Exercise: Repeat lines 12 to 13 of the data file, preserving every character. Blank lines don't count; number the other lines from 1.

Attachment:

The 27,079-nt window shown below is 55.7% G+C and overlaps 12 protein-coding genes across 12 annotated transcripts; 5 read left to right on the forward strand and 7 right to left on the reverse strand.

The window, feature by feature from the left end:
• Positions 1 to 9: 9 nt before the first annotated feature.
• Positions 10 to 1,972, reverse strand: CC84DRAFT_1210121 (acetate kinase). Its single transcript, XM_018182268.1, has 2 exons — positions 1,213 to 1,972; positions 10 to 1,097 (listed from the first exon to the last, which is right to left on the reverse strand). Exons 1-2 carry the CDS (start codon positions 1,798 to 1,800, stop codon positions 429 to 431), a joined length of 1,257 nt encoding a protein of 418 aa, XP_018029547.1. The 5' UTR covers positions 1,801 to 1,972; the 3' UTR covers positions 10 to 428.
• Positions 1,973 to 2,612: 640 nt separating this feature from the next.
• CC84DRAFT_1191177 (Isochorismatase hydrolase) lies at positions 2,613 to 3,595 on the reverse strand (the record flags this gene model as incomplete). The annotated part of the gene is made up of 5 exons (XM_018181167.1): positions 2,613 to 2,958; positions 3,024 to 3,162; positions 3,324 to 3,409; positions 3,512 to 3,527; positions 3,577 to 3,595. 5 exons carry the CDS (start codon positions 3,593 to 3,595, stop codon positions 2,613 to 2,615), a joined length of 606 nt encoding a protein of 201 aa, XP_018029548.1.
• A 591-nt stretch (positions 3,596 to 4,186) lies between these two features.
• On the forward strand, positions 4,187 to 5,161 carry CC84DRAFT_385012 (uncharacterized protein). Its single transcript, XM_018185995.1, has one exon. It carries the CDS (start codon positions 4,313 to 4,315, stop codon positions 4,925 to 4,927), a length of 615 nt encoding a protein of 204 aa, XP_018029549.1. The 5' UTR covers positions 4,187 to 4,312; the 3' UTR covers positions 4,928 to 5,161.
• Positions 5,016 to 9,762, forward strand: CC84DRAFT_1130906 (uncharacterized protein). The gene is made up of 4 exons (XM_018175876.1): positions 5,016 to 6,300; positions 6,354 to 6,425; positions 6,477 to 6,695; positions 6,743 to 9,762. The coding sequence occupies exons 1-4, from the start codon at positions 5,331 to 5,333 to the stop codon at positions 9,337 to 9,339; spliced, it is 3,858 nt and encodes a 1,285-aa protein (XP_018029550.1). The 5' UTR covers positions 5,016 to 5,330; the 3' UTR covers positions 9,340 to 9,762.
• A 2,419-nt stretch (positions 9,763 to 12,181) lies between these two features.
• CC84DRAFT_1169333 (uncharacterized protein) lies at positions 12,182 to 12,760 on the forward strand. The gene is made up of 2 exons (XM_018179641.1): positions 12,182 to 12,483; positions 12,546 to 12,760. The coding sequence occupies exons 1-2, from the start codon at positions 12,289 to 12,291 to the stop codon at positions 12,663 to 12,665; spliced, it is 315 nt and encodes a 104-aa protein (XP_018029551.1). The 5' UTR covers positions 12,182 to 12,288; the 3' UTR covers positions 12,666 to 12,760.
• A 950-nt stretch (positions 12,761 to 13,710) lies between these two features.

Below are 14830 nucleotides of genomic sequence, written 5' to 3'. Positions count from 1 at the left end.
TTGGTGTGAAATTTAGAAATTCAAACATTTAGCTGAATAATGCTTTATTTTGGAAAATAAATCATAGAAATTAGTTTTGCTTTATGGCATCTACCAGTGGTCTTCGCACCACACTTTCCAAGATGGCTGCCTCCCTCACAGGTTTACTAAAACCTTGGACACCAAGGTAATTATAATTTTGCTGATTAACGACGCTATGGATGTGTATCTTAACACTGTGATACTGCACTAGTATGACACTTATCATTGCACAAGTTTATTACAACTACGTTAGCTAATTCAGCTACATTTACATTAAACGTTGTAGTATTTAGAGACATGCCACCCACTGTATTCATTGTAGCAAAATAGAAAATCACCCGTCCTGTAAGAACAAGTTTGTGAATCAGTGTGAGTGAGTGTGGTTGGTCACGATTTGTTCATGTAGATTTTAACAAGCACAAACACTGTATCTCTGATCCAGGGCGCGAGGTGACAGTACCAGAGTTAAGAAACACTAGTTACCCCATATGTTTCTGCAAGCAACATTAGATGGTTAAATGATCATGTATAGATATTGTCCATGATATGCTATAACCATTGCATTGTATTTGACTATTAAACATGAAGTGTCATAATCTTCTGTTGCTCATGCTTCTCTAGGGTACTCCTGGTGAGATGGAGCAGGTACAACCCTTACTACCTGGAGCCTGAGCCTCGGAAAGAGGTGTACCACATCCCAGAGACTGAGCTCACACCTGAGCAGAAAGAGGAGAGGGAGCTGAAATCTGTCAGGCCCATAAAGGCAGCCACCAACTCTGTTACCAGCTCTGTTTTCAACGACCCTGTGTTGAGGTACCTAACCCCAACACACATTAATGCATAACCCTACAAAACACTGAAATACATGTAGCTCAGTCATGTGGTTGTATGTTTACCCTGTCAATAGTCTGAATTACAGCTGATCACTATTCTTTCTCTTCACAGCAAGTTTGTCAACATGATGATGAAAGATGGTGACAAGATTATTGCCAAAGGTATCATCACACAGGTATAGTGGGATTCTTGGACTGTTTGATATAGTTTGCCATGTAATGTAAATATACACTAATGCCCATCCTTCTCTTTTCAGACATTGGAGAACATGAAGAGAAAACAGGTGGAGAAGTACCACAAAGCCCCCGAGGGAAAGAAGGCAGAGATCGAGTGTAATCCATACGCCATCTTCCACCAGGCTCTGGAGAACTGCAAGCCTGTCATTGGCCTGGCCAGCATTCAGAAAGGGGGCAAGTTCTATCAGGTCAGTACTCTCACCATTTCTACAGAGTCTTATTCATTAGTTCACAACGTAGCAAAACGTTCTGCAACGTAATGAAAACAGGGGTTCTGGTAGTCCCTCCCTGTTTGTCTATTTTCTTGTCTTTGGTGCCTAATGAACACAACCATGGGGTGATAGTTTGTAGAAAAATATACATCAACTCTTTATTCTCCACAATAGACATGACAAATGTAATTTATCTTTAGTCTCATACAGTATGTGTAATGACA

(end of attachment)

• A 950-nt stretch (positions 12,761 to 13,710) lies between these two features.

Below are 14830 nucleotides of genomic sequence, written 5' to 3'. Positions count from 1 at the left end.